Written By: The Green Crunchy Mother
Disclaimer: This is article has been written based on my own experience and research only. Always consult with a doctor before changing your child’s diet.
It has been theorized that certain foods can affect the symptoms of ADHD. Some people believe that ADHD symptoms may actually be the result of food allergies or sensitivities. According to many experts, there are some specific foods that, when consumed, may exacerbate ADHD symptoms.
From my own personal experience with my children, I have observed how certain foods dramatically affect their moods.
Here is a partial list of those foods considered by many to be potential “triggers” for ADHD symptoms.
Possible “Trigger” Foods
This protein is found primarily in wheat, although it occurs in lesser amounts in other grains. You may have heard of a “gluten-free diet” that some people adopt, but you may not know that it is sometimes adopted by adults and children with ADHD. This is because gluten has been implicated in behavioral disorders, including ADHD and autism.
Food additives are those things added to food that do not necessarily occur naturally in that food. Generally, food additives are added to increase shelf life and/or enhance color and flavor. Artificial colors, flavors, and preservatives are considered food additives. Other substances such as “dough conditioners,” monosodium glutamate, and artificial sweeteners are also considered food additives and may be implicated in exacerbating ADHD symptoms.
Sodium nitrates and nitrites are common preservatives that are added to cured meats like bacon and lunch meat. In addition to being considered carcinogenic, nitrates and nitrites may affect ADHD behavior.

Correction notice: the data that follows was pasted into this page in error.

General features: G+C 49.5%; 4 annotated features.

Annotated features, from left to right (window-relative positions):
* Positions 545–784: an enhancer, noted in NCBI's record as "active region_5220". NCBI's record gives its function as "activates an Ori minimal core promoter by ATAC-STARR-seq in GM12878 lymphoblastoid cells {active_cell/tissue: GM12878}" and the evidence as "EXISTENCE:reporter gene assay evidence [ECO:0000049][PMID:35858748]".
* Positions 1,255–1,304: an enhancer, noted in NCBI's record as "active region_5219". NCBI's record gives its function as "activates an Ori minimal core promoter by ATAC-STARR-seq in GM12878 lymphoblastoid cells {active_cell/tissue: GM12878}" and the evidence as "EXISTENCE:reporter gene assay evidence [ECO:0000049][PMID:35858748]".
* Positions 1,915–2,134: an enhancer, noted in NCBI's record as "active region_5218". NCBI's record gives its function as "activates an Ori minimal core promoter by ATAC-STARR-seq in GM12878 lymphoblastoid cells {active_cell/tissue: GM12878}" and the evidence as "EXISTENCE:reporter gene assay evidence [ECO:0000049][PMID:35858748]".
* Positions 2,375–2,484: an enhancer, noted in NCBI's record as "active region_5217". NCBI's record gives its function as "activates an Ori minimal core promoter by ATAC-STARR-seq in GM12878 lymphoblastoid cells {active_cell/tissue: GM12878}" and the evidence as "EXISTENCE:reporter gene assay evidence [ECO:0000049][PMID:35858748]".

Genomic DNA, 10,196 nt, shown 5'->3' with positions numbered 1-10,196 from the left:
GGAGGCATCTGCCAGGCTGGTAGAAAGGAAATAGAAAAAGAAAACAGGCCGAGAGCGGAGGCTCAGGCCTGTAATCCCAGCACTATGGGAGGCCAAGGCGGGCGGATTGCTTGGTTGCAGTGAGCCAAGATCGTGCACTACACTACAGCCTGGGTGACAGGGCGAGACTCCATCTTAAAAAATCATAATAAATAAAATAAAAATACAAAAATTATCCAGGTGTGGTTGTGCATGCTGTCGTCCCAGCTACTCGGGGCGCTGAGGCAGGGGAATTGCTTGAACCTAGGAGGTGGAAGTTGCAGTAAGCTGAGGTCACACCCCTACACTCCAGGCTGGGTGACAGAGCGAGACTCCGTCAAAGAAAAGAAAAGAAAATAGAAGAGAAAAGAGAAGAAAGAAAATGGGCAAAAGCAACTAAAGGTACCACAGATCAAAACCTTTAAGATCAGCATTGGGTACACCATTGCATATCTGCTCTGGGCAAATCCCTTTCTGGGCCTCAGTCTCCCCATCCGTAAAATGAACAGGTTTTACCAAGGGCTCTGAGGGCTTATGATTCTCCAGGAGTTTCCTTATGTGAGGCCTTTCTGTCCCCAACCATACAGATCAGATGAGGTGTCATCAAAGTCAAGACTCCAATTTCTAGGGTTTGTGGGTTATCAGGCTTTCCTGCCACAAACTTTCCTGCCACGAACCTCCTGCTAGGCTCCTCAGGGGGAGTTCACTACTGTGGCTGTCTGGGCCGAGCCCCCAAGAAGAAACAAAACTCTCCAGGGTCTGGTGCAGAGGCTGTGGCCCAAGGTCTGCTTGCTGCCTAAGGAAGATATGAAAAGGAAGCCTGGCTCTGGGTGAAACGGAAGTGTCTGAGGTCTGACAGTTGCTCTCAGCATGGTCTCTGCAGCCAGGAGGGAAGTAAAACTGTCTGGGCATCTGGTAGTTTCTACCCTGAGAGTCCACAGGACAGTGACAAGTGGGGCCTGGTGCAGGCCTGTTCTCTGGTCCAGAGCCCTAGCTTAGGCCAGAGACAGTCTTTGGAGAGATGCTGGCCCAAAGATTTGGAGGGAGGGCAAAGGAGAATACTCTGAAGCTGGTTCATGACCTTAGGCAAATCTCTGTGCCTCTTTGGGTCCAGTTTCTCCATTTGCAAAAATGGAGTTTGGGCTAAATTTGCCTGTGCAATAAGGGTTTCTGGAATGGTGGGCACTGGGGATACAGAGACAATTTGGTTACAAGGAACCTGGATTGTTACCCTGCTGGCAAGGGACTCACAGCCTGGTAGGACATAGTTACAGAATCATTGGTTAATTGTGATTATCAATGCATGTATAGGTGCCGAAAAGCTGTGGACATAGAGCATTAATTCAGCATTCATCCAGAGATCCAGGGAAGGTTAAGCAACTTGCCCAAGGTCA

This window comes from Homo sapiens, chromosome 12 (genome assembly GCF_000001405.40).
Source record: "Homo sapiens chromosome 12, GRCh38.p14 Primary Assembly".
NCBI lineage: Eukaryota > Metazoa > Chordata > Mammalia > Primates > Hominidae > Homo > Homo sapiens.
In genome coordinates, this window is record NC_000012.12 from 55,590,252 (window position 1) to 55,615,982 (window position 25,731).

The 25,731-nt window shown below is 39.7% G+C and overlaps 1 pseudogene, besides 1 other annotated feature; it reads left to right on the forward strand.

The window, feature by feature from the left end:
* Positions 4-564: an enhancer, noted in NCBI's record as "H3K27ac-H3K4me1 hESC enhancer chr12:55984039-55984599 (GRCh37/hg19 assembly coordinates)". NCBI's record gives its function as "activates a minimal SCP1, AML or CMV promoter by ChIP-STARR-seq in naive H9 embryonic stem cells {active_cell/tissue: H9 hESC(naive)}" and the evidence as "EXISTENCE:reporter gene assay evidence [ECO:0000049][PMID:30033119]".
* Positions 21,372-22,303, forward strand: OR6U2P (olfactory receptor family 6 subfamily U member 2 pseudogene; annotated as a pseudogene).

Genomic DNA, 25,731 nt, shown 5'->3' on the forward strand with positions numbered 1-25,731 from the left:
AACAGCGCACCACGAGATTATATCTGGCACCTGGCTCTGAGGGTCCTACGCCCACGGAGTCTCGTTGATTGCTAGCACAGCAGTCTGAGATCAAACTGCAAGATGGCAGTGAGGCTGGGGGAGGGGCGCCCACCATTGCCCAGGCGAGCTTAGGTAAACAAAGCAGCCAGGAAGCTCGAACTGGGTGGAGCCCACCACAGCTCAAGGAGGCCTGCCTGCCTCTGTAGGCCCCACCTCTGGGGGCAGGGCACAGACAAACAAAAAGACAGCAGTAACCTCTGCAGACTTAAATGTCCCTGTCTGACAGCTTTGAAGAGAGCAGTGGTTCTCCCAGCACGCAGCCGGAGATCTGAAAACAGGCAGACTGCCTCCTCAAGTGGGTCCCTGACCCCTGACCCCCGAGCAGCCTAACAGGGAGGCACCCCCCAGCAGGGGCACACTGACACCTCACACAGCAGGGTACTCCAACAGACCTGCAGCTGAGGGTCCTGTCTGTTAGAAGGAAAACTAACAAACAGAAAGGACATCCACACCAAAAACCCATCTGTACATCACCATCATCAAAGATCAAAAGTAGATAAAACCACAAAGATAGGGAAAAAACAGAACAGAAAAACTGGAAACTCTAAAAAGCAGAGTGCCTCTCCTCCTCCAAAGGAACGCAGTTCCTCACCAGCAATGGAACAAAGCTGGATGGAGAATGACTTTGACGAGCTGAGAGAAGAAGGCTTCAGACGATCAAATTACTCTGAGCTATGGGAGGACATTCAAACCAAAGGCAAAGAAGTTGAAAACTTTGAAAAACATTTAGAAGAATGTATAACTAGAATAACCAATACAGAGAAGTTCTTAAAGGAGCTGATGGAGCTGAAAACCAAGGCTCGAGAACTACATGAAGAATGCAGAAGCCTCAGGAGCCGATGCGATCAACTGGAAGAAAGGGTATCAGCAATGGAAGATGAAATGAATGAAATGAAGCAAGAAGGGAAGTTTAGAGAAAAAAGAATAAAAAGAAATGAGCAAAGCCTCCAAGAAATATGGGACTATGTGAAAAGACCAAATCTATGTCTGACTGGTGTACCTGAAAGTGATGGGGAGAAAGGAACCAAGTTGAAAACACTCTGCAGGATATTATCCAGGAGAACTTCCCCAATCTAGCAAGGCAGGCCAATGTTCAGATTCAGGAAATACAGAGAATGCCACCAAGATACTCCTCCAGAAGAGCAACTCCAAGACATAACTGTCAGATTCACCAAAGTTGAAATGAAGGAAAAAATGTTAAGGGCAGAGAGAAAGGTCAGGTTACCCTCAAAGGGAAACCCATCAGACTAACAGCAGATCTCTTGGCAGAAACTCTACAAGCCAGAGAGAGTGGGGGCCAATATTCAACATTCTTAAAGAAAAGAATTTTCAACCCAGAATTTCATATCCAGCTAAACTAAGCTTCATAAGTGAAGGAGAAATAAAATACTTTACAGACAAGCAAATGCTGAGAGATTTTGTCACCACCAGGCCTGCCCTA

Of course insecticides are not foods or considered food additives, but they do end up getting consumed along with treated foods. Residual amounts of these chemicals may be consumed when you eat non-organic produce. Concerns have been raised over the years about the effect of these pesticides on ADHD, and recent studies have confirmed the suspicion that pesticide residue may be implicated in ADHD.
The protein in milk and milk products, casein, has been implicated in ADHD symptoms. Casein is a very small protein molecule that can “sneak” out of the gut – especially if digestion is unhealthy – and into the blood stream. From there, it may trigger an immune response that manifests as inflammation and ADHD symptoms.
Ah, sugar – parents love to hate it and kids love it! Many parents and caretakers swear that sugar makes kids more active, and kids with ADHD very active, even out of control. It’s possible that this could be due to sugar’s stimulating effect that is followed by a crash – in other words, it may be more about how white sugar affects blood sugar levels than any particular chemical in the white sugar itself.
This is still up in the air, but most parents, teachers, and experts agree that sugar is best avoided by those with ADHD.
Do you believe that certain foods affect ADHD behaviors?